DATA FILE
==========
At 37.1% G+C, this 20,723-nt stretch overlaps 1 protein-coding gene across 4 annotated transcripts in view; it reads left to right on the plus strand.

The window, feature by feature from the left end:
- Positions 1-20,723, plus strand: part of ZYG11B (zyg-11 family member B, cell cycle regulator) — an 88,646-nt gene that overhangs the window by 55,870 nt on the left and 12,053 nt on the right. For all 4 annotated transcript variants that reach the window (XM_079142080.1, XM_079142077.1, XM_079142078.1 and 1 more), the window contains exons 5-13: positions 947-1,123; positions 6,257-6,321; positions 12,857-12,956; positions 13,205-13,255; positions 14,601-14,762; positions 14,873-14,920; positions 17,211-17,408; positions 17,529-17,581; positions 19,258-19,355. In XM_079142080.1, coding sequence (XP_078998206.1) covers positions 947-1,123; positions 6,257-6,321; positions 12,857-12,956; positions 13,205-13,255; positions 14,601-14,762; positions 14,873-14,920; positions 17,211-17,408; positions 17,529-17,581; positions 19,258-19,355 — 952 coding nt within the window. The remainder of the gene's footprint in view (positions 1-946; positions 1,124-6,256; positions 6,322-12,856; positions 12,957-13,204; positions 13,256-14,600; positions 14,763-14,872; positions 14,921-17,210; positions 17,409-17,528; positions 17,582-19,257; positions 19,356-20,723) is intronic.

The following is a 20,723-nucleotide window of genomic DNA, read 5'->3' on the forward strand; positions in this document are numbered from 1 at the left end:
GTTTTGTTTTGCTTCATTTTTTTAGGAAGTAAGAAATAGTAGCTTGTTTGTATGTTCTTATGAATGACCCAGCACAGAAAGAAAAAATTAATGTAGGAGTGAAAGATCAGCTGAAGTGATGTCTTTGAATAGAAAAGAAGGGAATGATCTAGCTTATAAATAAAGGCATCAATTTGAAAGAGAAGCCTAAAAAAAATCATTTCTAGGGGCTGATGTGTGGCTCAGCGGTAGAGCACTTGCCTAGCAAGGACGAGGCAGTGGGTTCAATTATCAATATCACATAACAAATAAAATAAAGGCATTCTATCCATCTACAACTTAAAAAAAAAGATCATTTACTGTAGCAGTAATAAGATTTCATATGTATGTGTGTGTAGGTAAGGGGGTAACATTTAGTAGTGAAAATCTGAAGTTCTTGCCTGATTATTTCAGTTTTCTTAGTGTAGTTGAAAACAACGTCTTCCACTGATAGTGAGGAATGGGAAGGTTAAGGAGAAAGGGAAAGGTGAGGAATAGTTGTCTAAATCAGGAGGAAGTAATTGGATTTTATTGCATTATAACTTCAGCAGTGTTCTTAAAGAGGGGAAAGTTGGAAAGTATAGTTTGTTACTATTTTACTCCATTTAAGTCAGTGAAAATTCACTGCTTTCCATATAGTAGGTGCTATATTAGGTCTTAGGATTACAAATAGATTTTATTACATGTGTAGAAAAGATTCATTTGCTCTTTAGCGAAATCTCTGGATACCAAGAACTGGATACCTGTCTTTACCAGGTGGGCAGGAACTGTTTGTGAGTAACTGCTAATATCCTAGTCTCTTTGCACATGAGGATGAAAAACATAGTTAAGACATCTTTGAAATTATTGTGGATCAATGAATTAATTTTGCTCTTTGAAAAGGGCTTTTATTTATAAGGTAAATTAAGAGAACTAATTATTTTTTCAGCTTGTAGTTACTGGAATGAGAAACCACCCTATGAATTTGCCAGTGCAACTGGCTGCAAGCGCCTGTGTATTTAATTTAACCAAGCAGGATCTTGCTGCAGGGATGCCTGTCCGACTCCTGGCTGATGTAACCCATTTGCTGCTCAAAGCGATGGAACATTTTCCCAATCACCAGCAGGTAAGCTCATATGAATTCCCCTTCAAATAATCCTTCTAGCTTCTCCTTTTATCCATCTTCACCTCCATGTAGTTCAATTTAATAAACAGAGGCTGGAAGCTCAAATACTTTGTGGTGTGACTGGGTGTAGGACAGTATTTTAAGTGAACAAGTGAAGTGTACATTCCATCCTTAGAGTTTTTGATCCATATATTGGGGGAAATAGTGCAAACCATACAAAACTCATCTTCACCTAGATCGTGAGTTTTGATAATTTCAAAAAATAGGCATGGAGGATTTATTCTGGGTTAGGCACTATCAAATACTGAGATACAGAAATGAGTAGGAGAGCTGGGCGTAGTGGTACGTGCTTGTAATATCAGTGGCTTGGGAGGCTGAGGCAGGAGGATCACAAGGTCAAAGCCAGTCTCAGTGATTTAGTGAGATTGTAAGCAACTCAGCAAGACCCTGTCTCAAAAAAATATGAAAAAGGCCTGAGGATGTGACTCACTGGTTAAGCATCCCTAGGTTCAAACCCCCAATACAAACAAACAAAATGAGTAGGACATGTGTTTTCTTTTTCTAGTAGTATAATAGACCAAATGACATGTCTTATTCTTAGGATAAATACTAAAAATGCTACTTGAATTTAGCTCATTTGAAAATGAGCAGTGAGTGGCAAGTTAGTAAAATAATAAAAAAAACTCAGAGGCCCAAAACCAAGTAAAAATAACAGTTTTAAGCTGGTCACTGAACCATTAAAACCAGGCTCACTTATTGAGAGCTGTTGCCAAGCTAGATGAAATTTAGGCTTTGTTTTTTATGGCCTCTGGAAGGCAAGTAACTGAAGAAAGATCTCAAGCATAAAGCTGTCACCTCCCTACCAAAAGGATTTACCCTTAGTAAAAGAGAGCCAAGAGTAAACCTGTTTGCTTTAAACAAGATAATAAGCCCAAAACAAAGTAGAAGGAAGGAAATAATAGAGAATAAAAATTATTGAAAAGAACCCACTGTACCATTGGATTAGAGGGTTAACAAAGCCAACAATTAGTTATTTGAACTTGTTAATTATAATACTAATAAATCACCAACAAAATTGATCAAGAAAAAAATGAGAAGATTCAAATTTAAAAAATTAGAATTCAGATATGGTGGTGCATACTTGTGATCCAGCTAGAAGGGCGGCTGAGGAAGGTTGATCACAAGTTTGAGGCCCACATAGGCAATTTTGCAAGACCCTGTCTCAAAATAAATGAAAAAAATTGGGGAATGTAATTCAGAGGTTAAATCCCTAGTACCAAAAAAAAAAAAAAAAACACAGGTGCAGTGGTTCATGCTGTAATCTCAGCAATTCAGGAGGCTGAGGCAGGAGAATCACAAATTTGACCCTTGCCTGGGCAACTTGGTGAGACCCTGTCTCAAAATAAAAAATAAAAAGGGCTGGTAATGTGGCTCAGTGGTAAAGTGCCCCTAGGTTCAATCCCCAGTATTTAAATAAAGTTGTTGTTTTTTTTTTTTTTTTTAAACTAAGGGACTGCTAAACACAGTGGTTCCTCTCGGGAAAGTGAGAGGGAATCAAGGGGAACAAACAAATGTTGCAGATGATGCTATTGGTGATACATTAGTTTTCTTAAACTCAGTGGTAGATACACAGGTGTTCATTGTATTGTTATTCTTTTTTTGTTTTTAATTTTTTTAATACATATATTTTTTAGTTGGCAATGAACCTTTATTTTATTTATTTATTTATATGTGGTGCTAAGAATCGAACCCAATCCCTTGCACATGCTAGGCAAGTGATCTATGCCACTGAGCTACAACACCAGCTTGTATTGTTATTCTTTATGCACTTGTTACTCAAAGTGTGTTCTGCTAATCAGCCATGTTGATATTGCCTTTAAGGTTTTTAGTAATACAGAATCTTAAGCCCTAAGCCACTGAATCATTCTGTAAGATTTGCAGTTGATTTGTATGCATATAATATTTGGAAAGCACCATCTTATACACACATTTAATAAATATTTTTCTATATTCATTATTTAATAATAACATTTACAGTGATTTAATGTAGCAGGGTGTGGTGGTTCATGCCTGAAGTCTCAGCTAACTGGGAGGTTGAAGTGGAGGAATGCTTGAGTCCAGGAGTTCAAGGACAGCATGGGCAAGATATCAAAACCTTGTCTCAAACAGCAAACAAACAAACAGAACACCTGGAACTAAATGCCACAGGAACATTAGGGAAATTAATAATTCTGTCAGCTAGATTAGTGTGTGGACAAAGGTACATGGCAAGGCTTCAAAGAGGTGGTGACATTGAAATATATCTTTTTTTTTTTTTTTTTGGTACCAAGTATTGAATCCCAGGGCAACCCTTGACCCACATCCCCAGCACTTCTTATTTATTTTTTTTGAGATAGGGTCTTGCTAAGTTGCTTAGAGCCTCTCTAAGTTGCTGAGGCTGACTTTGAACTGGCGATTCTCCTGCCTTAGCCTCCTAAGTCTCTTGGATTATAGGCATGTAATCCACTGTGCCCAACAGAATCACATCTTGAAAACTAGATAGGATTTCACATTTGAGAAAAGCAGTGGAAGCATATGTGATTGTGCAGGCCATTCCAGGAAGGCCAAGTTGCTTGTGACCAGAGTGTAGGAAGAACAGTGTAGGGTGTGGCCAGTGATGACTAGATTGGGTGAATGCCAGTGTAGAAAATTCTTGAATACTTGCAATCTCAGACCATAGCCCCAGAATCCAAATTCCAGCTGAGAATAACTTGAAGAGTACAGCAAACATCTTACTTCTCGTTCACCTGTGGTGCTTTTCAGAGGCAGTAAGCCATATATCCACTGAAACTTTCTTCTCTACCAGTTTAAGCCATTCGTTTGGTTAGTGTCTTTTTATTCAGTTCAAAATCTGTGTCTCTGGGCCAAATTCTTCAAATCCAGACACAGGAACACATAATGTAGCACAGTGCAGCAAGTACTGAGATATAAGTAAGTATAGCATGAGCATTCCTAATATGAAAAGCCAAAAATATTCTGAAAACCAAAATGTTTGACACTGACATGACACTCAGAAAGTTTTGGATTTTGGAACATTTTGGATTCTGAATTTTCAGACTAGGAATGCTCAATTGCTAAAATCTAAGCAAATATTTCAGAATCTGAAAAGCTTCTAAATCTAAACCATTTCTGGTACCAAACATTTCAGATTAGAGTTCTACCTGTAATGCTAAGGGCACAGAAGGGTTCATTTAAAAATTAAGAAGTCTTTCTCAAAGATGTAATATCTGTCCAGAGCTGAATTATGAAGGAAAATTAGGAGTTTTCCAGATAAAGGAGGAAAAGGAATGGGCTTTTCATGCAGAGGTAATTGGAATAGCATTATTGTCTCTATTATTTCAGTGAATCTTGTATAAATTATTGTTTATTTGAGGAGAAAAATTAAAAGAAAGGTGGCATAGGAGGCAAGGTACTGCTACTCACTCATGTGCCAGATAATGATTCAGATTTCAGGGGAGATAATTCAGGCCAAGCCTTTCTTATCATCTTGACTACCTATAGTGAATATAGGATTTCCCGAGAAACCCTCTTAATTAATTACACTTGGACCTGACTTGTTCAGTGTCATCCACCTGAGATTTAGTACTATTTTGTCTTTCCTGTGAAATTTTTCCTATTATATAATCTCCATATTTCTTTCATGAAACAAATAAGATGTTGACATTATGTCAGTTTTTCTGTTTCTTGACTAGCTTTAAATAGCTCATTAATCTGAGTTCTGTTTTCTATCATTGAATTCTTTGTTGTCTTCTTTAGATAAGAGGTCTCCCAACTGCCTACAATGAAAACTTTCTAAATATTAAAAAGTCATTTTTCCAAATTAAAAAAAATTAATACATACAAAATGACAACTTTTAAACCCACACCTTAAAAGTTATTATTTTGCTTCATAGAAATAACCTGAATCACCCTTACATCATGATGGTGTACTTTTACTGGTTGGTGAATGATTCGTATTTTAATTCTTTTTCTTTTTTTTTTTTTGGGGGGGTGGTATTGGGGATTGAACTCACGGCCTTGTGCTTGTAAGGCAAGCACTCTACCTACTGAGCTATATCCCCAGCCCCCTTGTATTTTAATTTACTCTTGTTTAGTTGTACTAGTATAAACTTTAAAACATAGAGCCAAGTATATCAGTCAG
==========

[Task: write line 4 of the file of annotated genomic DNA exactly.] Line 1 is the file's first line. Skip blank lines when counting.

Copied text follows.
The following is a 20,723-nucleotide window of genomic DNA, read 5'->3' on the forward strand; positions in this document are numbered from 1 at the left end: